Seattle Public Schools, 1862-2000: Denny School

  • Posted 9/06/2013
  • Essay 10498
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This People's History of Denny School is taken from Building for Learning: Seattle Public School Histories, 1862-2000 by Nile Thompson and Carolyn J. Marr. That book, published in 2002 by Seattle Public Schools, compiled profiles of all the public school buildings that had been used by the school district since its formation around 1862. The profiles from the book are being made available as People's Histories on courtesy of Seattle Public Schools. It should be noted that these essays are from 2000. Some of the buildings profiled are historic, some of recent vintage, and many no longer exist (new names and buildings not included in these profiles from 2000 have been added), but each plays or has played an important role in the education of Seattle's youth.

Denny School

In the late 1870s, the Bell Town community consisted of 20-25 homes near the waterfront north of downtown Seattle. In 1876, the Seattle School District purchased two lots from William Bell for what would be the first school north of Pine Street. The Bell Town School was occasionally referred to as the North School after the original North School at Third and Pine closed in 1883.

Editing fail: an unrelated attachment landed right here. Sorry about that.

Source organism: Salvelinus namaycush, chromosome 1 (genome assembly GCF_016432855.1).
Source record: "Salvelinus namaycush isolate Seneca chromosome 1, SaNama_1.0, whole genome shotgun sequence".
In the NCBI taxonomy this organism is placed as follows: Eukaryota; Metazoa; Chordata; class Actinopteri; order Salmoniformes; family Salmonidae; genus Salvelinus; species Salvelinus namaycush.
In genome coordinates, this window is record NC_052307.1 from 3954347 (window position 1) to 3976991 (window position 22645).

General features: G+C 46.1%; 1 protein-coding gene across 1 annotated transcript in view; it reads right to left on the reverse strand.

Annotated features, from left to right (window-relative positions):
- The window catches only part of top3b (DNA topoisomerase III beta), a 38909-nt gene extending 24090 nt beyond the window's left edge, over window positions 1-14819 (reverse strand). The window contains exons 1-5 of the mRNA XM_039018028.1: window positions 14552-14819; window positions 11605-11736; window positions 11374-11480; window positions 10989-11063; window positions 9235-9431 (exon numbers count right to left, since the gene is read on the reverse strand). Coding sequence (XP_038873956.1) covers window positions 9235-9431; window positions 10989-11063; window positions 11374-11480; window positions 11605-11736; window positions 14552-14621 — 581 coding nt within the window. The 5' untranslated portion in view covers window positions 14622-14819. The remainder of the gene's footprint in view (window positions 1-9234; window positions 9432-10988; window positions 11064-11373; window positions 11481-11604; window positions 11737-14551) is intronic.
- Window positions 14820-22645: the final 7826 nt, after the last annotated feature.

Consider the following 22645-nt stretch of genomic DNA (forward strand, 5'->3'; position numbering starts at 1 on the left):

When the small school was outgrown, a new replacement school was built to the east. Denny School, renamed for David T. Denny (a founder of the city and member of the school board in the 1860s), was an architectural jewel. At the time, the superintendent claimed it was the finest schoolhouse on the West Coast.

Denny School opened for elementary students in 1884. A high school department was established at Denny in October 1886, but it was abandoned in January 1887. After the Central II fire in 1888, Seattle High School and a 1st grade class were temporarily housed at Denny. An 1891 addition expanded the school to 20 classrooms. In 1897, a terrific windstorm broke 17 of the school's windows. When Denny School filled to capacity, an annex was opened at 4th and Battery for first graders. Denny Annex, with four classrooms, operated from 1901-03.

Denny School became a victim of R.H. Thomson's vision of a more efficient landscape and was demolished when the hill on which it stood was leveled in the Denny Regrade (see Broadview-Thomson).


Name: Bell Town School
Location: NW corner of 3rd Avenue & Vine Street
Building: 2-room, 1-story wood
Architect: n.a.
Site: n.a.
1876: Opened on September 24
1884: Site & building sold on May 13; closed in June
n.a.: Building remodeled for a residence
n.a.: Remodeled into an apartment/rooming house called Eleanor Rooms
n.a.: Demolished by Metropolitan Printing Co.

Name: Denny School
Location: Battery Street between 5th & 6th Avenues
Building: 2-story wood
Architect: Stephen J. Meany
Site: 1.34 acres
1884: Named on July 19; opened
1891: Addition (John Parkinson)
1906: Partial demolition due to Denny Regrade project
1928: Closed in spring and building demolished for completion of regrade; bell tower preserved in Denny Park; site sold


Nile Thompson and Carolyn J. Marr, Building for Learning: Seattle Public School Histories, 1862-2000 (Seattle: Seattle Public Schools, 2002).

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